The FCC expands the rule for wi-fi receivers and prevents the Chicago regulation that restricts the location of satellite tv for pc dish antennas

The Federal Communications Commission (FCC) recently issued two ordinances relating to their Over-the-Air Receivers (OTARD) rule, which protects the ability of antenna users to install and use wireless receivers to receive Internet access services. local television signals and video programming.1 First, the FCC expanded the scope of the OTARD rule to include certain hub and relay antennas that were previously excluded because they could be used to transmit signals to multiple customer locations.2 Second, the FCC has one from the city Revoked Chicago ordinance that restricted the placement of satellite antenna dishes to locations not visible from any street adjacent to the property.3 These ordinances are relevant to private entities such as home builders and homeowners associations who may have an interest in them to limit the placement of antennas.

OTARD rule

The OTARD Rule prohibits governmental and non-governmental restrictions that affect the installation, maintenance, or use of antennas on the property, under the exclusive use or control of the antenna user if the user has direct or indirect ownership or a lease interest in the property . 4 State restrictions include state and local laws and regulations such as zoning, land use, and building codes. Non-governmental restrictions include private agreements, contract terms, and homeowner association rules. The types of antennas covered by the OTARD rule include: (1) antennas no greater than one meter in diameter, or diagonal measurement, used to receive video programming services; (2) antennas for receiving local television signals; and (3) antennas designed to receive fixed wireless or broadband Internet signals. Restricting the use of an antenna is in breach of the OTARD Rule if it: (1) inappropriately delays or prevents installation, maintenance, or use; (2) inappropriately increases the cost of installation, maintenance or use; or (3) precludes receiving or transmitting a signal of acceptable quality. 5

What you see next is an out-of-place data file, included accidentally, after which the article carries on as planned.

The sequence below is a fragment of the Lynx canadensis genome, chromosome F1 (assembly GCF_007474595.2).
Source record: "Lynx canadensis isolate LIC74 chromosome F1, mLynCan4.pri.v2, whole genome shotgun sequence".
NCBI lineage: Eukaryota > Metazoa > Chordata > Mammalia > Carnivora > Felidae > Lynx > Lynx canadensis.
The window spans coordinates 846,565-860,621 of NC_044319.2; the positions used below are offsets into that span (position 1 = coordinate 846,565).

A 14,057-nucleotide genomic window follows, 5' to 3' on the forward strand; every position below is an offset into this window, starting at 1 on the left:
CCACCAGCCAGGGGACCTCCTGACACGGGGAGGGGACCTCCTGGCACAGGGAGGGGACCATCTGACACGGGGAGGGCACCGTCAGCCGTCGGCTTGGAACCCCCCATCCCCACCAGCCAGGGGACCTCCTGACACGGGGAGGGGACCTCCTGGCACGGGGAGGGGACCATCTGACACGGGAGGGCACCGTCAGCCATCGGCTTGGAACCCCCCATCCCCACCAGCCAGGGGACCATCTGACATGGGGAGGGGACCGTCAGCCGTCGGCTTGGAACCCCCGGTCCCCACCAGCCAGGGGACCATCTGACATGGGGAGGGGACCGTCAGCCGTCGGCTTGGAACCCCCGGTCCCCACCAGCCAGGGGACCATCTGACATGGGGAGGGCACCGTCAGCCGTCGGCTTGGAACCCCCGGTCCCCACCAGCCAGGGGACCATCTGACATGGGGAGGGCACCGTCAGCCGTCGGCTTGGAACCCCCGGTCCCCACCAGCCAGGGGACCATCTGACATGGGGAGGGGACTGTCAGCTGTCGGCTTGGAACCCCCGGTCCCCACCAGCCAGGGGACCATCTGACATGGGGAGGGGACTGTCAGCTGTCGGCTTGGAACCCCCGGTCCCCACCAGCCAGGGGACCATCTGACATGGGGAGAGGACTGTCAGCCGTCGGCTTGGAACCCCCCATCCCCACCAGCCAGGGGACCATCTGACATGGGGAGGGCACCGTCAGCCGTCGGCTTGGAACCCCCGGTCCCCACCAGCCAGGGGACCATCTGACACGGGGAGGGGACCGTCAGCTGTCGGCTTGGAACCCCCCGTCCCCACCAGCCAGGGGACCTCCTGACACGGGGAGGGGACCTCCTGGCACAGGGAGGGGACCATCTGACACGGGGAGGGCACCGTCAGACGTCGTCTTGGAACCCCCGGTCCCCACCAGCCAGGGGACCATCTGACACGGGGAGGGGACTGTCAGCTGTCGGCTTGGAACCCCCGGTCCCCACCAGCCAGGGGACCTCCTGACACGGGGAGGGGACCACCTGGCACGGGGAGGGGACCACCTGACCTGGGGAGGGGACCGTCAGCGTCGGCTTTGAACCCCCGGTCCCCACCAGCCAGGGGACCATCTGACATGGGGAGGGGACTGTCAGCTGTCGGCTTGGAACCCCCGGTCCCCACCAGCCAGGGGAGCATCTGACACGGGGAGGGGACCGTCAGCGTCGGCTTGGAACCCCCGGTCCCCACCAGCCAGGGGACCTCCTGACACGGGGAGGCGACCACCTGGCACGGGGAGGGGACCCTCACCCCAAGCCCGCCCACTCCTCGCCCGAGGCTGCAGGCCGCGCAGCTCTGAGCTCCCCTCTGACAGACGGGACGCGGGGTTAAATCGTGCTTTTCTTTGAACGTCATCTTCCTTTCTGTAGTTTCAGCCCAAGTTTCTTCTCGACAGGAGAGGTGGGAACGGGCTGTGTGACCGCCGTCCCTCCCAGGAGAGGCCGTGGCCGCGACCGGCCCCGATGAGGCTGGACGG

Extension of the applicability of the OTARD rule to hubs and relay stations

The FCC’s position on the applicability of the OTARD rule to hub or relay antennas used to send and / or receive signals from multiple customer locations has evolved over the past 20 years. Since 2004, the FCC has designed its OTARD rule to protect systems that serve a customer in a building and forward signals to other customers. However, this does not apply to facilities designed primarily as hubs for the distribution of services.6 In 2019 the FCC issued a notice of the proposed rulemaking requesting an opinion on a proposed change to the OTARD rule was asked to extend its scope to include wireless fixed line equipment, which mainly function as hub and relay antennas but do not provide telecommunications services.7 The purpose of the proposed change is to encourage the development of 5G broadband networks based on smaller antennas that are closer to the customer (as opposed to the larger antennas, which are distributed over greater distances and traditionally used to build networks).

In the OTARD Regulation of January 7, 2021, the FCC changed its OTARD rule to apply to all hub and relay antennas used to distribute fixed wireless services to multiple customer locations, provided that (1) the antenna is a customer served locally where it is located and (2) the service provided by the antenna is broadband only. The FCC stated that the extension of the OTARD rule will facilitate the rapid deployment of wireless fixed networks for 5G and high-speed internet services. The changed OTARD rule does not affect existing roof antenna rentals between a building owner and a fixed cell phone provider, unless the building owner is a customer of the provider. If the building owner is a customer of the landline operator, the OTARD Rule protects the building owner / customer leasing from governmental or non-governmental restrictions on antenna placement.